Herbal combination works in treatment of active ulcerative colitis
The herbal combination of curcumin plus QingDai (CurQD) appears beneficial to patients with active ulcerative colitis (UC), with a recent study showing that the combination induced clinical and biomarker remission.
For the retrospective study, researchers reviewed the medical records of 88 adults (median age 32 years, 58 percent women) with active UC (Simple Clinical Colitis Activity Index [SCCAI] ≥3) treated across five tertiary academic centres. These patients received CurQD as induction treatment.
The primary endpoint was clinical remission at weeks 8–12, defined as SCCAI ≤2 and a decrease of ≥3 points from baseline. Secondary endpoints included clinical response (SCCAI decrease of ≥3 points), corticosteroid-free remission, faecal calprotectin (FC) response (reduction of ≥50 percent), FC normalization (FC ≤100 μg/g for patients with FC ≥300 μg/g at baseline), and safety.
Of the patients included, 50 percent were previously treated with biologics/small molecules (with 36.5 percent having received ≥2 biologics/small molecules) and 84 percent were previously treated with corticosteroids. CurQD was given as add-on therapy in 37 patients (31.4 percent), who continued treatment with biologics/small molecules concomitantly. All 37 patients had no or partial response to the biologics/small molecules.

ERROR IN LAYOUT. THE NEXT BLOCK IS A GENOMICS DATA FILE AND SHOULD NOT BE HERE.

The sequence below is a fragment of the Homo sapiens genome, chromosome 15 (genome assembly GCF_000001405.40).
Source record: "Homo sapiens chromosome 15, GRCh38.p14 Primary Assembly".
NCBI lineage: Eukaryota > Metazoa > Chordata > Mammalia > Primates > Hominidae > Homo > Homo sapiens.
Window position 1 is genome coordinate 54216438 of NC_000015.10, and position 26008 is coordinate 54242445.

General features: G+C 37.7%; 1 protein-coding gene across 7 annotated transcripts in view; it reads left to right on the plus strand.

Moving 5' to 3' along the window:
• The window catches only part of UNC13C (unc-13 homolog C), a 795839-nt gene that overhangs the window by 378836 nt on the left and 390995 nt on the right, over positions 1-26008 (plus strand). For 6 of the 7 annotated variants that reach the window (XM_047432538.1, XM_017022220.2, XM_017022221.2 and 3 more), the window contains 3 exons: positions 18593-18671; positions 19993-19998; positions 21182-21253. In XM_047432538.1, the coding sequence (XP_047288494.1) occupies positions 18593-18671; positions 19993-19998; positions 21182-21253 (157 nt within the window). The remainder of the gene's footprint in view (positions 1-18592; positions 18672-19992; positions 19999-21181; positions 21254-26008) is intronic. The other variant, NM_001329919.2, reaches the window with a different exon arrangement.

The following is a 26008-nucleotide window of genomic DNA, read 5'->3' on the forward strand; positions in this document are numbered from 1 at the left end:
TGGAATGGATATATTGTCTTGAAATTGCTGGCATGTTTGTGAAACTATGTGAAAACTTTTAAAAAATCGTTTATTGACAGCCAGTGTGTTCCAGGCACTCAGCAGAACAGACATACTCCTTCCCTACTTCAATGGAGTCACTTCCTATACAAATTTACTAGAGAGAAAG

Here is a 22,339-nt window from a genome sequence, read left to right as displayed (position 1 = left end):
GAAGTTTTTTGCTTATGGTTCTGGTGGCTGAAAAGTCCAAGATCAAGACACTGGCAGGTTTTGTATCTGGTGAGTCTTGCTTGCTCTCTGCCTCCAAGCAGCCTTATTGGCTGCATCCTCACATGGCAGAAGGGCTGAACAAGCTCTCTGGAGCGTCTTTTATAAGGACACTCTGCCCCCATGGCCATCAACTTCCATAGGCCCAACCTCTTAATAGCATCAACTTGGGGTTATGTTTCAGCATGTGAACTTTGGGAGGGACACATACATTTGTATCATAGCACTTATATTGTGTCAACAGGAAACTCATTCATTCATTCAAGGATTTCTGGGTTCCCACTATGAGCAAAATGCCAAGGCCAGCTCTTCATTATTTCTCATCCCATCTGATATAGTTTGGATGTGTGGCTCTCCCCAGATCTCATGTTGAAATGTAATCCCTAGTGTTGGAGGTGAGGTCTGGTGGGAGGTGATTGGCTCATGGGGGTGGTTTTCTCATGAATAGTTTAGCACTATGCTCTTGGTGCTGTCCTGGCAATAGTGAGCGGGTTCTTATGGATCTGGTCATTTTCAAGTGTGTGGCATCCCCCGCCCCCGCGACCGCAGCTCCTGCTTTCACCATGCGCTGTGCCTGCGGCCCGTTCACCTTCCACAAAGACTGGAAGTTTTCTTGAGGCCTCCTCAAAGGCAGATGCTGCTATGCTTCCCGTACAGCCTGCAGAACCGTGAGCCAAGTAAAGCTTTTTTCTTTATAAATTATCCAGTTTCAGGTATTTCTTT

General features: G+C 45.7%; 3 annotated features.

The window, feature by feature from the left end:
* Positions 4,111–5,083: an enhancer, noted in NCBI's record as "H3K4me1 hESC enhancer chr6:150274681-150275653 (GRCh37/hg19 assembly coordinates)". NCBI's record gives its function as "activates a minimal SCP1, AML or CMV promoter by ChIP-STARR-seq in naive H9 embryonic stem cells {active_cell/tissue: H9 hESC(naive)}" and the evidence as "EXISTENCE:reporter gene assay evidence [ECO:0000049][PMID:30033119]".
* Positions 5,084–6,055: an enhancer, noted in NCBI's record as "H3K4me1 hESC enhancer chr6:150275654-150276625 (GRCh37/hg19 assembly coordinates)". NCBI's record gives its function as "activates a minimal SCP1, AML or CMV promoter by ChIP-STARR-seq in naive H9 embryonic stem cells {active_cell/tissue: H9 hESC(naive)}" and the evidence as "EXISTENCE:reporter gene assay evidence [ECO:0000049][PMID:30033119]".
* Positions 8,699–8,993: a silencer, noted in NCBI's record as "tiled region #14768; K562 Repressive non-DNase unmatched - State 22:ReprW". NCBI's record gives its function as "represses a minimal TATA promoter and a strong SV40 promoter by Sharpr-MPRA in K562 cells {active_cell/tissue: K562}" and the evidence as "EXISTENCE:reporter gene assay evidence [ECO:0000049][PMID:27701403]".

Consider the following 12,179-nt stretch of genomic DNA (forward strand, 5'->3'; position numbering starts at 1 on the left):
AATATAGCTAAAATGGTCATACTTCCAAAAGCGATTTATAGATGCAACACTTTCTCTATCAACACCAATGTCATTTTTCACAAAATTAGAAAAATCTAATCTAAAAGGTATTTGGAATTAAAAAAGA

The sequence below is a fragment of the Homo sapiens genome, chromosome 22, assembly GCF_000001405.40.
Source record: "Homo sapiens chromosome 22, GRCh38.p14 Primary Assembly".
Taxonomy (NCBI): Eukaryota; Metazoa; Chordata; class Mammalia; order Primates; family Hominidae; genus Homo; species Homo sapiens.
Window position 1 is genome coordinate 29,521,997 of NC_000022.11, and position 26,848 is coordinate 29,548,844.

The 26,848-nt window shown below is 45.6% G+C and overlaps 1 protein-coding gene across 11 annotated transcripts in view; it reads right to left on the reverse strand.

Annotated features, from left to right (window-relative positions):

Clinical remission occurred in 41 patients (46.5 percent), while clinical response was documented in 53 patients (60.2 percent). The median SCCAI decreased significantly, from 7 points at baseline to 2 points at the end of treatment (p<0.0001).
Of note, seven of the 26 patients (26.9 percent) on corticosteroids at baseline achieved corticosteroid-free remission. Among 43 biologics/small molecules-experienced patients, 39.5 percent achieved clinical remission and 58.1 percent achieved clinical response.
FC normalization and response were seen in 17/29 (58.6 percent) and 27/33 (81.8 percent) patients, respectively. Median FC dropped from 1,000 μg/g at baseline to 75 μg/g at the end of induction (n=30 patients with paired samples; p<0.0001).
No overt safety signals were reported.